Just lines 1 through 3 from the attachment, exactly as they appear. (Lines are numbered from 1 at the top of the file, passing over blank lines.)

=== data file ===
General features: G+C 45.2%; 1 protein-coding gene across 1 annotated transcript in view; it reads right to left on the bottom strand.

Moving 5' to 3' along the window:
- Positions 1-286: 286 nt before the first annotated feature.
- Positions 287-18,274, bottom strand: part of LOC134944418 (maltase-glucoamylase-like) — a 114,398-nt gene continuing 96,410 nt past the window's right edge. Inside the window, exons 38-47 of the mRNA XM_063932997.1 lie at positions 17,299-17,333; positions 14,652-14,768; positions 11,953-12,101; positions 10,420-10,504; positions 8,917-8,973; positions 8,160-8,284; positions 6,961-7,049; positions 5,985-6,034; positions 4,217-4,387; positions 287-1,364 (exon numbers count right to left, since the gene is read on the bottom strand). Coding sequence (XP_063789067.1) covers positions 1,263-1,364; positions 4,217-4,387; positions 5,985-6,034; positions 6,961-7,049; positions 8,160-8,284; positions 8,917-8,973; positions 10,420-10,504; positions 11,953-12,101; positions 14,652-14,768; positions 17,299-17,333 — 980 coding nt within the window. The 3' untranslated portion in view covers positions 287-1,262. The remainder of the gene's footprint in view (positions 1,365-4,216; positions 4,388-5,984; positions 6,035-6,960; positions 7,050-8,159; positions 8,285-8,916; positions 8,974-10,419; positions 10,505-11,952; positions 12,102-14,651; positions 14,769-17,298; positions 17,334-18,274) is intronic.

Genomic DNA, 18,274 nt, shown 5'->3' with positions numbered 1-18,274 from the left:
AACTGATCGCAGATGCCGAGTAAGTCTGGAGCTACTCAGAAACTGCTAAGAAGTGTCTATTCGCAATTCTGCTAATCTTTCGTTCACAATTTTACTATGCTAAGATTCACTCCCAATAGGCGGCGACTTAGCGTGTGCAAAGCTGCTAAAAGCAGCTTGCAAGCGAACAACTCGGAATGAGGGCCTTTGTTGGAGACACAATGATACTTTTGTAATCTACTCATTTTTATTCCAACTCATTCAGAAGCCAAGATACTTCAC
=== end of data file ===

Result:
General features: G+C 45.2%; 1 protein-coding gene across 1 annotated transcript in view; it reads right to left on the bottom strand.

Moving 5' to 3' along the window:
- Positions 1-286: 286 nt before the first annotated feature.